The YWAM team were very welcoming and keen to encourage us in our faith, and they invited us to attend their weekly prayer and praise meetings at their base, Holmsted Manor in Staplefield, Sussex. They would drive us there in their minibus every Saturday and bring us home again. I looked forward to these events, as they were my first real experience of God actually speaking to individuals in words of knowledge and prophecy, and I found them to be very exciting.1
Meanwhile, Mick had been discovering a deeper faith for himself. Between the ages fifteen and seventeen he attended similar events in a room above a pub in Seven Kings. There he encountered the teachings of Trevor Dearing, who spoke about the gifts and anointing of the Holy Spirit – that is, the opportunity to give oneself to God more fully and to experience a closer walk with Him on a daily basis. (In the 1970s Trevor Dearing had an apostolic ministry among church leaders; he supported the work of various churches, bringing words of guidance and visionary ideas to them.)
In my teens I became familiar with the music of some emerging Christian rock musicians. Mick introduced me to the music of Randy Stonehill, and another friend introduced me to that of Larry Norman, and at some time I encountered Keith Green, probably through my Cottage Door friends. At school one year we had a visit from Graham Kendrick and Peter Rowe who were promoting their first album, and from that time I listened to as much of this music as I could get hold of. I was learning to play the violin and had not listened to a lot of rock and pop music before this, mainly because I had been involved exclusively in classical music, and I found the lyrics of these artists very challenging.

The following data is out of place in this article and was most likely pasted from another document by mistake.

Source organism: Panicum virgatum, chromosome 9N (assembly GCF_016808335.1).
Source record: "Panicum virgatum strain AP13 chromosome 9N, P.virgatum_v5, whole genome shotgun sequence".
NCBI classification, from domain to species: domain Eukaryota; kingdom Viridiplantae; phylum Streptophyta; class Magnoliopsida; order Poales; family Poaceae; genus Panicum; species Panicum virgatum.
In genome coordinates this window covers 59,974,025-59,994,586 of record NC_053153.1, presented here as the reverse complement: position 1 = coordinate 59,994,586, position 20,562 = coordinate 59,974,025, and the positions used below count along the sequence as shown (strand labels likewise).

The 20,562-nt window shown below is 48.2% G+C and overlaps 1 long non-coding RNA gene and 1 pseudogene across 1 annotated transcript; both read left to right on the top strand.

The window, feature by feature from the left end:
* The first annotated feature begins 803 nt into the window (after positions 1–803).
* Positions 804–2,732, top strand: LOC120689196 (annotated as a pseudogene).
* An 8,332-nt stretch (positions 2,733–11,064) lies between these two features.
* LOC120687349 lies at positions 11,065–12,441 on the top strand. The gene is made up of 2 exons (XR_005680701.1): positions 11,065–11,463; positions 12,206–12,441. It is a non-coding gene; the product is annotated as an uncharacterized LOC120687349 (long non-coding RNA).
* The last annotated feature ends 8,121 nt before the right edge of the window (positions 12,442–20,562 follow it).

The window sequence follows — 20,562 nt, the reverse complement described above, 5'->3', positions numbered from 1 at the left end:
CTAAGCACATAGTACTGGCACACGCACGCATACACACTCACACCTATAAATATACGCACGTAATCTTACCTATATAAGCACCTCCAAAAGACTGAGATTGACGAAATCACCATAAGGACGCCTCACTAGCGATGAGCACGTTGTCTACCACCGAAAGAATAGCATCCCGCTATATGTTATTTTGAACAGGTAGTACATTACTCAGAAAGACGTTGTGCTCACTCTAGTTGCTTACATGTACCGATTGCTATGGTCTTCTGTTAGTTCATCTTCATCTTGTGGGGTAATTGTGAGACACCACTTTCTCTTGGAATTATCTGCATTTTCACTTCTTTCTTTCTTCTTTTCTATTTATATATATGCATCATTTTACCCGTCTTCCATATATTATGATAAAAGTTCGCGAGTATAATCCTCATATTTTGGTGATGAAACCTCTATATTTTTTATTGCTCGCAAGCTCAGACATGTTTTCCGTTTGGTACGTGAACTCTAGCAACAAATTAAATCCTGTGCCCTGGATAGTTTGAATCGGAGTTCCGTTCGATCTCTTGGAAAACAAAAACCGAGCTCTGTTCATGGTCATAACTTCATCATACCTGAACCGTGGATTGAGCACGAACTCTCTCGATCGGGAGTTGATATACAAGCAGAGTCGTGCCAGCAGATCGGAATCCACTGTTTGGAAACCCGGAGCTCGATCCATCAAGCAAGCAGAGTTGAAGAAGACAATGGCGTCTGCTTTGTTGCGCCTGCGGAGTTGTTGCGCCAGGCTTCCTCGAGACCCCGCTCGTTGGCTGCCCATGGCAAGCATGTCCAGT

After I left school I attended Kingston Polytechnic (now Kingston University) to study for a music degree. Throughout our college years Mick and I continued to write to each other and visited each other’s parental homes once or twice. The friendship grew into a close relationship when I left university and wanted some help and advice with career choices; I knew that he was involved with children with special needs and at the time I was working in a day centre for what was then called the Spastics Society, having ignominiously failed my degree course.